In our mental illness, we all walk a fine line of giving ourselves grace in knowing that our embarrassing, out-of-control moments aren’t really the actions of our authentic selves, but the actions of a grungy little buddy that lives inside us. And in our wellness, we all get to deal with the havoc that the little monster created during our medical distress.  And it sucks.  It really, really does.

But, again, we get to be responsible, because the grungy little buddy is part of us.  Maybe not by our own choosing, but nonetheless, a part of us that we must live with and learn to tame.

So how does The Grungy get tamed? By acknowledging it, first and foremost.  And second, by taking responsibility for its actions.

For years, my little Grungy grew and grew into a huge monster that intensified each and every manic episode, and each depressive regression.  The cycles of self-sabotage would snowball around my Grungy, and it would delight in the disastrous outcomes that it would be a part of.  My dalliance with another man snowballed into an affair which snowballed into the loss of my marriage.  My Grungy was delighted.  Spending sprees at the mall snowballed into a half million dollar loss on a business I had no business starting, which led to my financial ruin and loss of my retirement and financial stability.  My Grungy leapt for joy.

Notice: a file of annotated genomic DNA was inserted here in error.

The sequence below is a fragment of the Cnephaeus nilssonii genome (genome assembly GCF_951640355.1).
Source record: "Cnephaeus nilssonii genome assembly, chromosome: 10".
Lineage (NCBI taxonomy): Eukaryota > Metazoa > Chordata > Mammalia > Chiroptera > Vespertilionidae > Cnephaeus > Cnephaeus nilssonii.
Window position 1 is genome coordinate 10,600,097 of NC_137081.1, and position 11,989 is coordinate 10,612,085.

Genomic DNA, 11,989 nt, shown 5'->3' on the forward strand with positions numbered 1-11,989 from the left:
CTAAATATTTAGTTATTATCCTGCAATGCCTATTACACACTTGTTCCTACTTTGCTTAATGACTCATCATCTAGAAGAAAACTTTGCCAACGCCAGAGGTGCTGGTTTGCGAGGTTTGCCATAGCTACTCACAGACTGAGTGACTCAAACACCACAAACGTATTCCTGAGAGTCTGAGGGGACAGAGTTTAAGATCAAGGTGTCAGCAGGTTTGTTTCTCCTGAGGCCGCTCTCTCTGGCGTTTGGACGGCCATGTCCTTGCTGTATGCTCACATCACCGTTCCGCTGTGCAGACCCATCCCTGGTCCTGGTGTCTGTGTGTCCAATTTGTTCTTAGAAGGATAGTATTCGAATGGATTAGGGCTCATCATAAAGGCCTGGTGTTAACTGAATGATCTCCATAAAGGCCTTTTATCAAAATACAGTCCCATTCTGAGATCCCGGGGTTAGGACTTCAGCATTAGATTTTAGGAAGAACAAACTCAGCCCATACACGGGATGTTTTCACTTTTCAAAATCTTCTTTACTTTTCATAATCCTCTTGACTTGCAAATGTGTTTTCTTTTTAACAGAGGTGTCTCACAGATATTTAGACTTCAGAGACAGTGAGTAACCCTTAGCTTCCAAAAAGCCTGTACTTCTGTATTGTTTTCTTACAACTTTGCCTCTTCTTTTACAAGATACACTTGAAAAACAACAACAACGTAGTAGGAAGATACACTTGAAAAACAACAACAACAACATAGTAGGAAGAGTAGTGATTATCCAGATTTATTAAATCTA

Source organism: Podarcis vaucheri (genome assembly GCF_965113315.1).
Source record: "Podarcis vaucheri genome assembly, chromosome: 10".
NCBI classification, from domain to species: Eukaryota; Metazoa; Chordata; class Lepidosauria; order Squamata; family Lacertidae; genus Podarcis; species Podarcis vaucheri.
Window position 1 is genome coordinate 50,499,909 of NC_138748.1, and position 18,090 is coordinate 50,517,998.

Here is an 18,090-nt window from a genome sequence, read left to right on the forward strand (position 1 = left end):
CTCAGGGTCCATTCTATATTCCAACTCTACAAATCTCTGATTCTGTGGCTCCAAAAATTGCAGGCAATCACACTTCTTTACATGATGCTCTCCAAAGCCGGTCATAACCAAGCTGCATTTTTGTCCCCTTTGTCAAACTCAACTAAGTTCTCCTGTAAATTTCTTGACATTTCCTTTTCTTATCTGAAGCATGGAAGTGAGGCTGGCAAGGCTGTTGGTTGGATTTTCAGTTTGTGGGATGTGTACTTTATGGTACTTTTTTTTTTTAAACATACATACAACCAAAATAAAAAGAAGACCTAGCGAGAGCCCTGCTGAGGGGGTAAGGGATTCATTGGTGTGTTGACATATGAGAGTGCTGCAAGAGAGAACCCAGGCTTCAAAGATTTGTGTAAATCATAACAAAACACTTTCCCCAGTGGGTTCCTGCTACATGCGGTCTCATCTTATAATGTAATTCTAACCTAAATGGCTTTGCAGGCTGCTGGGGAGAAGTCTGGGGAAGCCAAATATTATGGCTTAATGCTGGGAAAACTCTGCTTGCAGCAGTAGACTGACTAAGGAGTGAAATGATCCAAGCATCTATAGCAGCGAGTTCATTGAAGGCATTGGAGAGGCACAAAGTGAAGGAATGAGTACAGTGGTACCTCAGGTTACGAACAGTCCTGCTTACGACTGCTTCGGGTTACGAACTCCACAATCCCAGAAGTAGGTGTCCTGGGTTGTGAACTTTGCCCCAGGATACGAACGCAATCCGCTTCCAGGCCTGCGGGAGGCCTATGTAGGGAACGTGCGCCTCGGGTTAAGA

I realized that my Grungy was a monster of horrific size and energy when I acknowledged that I had relinquished control of my life and decided that my illness would be in control, instead of me. And at the same time, I realized that I had stopped accepting responsibility for my actions; I didn’t want to be accountable for all of the little choices that fed my Grungy daily, living a life of instability and exhaustion and poor choices so that there was no taming the beast.

Taking responsibility for my choices and actions, even in the throes of my disorders, was not an easy task.  Who wants to admit responsibility for losing a marriage? A family? A job? A life? No, we would rather say that these things happened TO us, rather than admit that we were key players in the game.  I was a player, as was my disorder.  So there we were, equal partners, but with an important distinguishing characteristic.  We were NOT one and the same. I began to see my role in each event, and I began to see my disorders’ role.

Hence, my Grungy started to lose its grip on me; and started to lose its edge.